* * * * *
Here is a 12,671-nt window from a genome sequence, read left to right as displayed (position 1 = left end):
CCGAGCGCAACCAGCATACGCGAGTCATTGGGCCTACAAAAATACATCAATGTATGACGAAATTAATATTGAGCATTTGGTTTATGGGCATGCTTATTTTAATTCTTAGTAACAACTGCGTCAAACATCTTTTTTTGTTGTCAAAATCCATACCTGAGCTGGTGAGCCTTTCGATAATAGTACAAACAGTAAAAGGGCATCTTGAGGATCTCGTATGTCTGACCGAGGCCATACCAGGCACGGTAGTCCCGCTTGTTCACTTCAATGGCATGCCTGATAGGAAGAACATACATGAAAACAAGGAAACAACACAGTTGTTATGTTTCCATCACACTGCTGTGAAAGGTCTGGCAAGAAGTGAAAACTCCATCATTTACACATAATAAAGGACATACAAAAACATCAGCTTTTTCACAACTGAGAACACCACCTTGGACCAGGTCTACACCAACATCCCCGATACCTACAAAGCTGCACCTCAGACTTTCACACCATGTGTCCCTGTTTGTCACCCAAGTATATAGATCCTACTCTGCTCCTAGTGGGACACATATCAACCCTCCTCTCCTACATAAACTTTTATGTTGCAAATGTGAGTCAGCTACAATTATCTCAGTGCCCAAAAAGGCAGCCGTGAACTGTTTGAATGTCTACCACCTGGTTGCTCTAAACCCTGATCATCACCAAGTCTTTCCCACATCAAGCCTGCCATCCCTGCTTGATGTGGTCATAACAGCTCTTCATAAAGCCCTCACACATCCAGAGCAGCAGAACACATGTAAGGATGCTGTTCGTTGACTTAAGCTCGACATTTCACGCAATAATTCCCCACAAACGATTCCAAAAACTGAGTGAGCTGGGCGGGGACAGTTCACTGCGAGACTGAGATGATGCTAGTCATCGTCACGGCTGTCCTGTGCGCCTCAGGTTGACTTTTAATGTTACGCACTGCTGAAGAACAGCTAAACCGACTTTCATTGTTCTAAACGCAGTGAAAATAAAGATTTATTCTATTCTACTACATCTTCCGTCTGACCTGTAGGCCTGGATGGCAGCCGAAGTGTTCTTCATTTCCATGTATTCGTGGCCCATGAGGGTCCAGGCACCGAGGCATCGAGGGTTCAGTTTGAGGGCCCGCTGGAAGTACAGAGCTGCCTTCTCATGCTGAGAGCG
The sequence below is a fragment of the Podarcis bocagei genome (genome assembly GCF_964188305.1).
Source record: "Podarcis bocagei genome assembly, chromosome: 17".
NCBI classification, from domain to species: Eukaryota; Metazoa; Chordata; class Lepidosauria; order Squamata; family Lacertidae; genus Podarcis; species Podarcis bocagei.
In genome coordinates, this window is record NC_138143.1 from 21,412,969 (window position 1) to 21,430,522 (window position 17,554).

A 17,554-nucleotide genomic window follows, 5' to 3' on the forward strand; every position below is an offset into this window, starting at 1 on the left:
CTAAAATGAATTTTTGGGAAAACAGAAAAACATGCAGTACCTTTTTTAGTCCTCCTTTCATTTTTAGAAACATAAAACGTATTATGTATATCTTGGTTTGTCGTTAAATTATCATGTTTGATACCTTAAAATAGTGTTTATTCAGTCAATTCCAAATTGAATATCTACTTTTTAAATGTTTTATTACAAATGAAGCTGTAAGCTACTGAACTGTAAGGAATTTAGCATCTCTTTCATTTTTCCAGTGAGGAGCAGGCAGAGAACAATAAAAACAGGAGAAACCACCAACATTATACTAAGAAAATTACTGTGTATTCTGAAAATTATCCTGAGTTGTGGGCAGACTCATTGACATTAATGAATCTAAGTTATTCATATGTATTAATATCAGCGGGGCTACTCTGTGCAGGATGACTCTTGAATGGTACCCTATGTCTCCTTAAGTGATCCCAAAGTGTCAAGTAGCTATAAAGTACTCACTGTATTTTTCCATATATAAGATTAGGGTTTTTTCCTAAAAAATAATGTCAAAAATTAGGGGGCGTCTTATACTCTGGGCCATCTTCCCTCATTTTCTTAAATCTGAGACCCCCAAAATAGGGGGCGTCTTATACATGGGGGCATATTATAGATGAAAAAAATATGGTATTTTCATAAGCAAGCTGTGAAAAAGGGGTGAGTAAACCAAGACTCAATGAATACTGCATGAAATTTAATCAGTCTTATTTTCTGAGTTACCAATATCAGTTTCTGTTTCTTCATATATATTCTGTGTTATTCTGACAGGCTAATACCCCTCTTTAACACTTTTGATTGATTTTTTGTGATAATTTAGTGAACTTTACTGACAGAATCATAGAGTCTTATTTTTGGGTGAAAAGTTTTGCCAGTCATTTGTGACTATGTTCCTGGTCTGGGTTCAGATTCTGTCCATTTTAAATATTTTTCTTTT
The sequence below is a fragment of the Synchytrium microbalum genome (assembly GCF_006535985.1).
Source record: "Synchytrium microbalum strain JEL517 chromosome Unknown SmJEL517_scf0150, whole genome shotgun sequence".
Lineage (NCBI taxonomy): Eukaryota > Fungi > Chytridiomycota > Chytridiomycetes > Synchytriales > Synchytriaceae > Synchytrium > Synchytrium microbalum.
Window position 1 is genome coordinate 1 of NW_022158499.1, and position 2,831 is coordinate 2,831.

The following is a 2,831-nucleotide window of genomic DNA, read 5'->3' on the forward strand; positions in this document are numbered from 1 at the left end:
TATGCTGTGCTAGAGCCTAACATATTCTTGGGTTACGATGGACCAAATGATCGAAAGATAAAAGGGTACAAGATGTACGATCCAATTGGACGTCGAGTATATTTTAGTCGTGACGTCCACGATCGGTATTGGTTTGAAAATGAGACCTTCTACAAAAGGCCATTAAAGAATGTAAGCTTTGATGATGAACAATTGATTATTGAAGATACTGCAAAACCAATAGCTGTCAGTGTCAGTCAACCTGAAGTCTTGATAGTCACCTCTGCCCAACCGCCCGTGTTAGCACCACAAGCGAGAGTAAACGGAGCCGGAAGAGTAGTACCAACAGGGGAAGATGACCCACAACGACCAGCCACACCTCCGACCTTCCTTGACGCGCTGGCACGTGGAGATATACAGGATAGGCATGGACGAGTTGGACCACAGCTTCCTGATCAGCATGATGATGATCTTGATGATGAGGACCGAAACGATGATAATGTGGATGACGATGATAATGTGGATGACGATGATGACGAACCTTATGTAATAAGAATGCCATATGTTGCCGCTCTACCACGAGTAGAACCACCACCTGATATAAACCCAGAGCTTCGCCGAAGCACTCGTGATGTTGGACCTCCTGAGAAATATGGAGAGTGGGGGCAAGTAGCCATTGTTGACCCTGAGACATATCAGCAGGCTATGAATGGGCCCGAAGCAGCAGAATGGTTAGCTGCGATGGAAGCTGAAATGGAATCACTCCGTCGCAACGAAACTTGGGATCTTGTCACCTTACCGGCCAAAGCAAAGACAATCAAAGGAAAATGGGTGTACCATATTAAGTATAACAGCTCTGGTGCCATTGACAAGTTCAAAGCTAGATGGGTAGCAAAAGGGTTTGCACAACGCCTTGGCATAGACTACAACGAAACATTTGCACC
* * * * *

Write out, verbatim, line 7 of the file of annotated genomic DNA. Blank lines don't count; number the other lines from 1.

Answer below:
A 17,554-nucleotide genomic window follows, 5' to 3' on the forward strand; every position below is an offset into this window, starting at 1 on the left: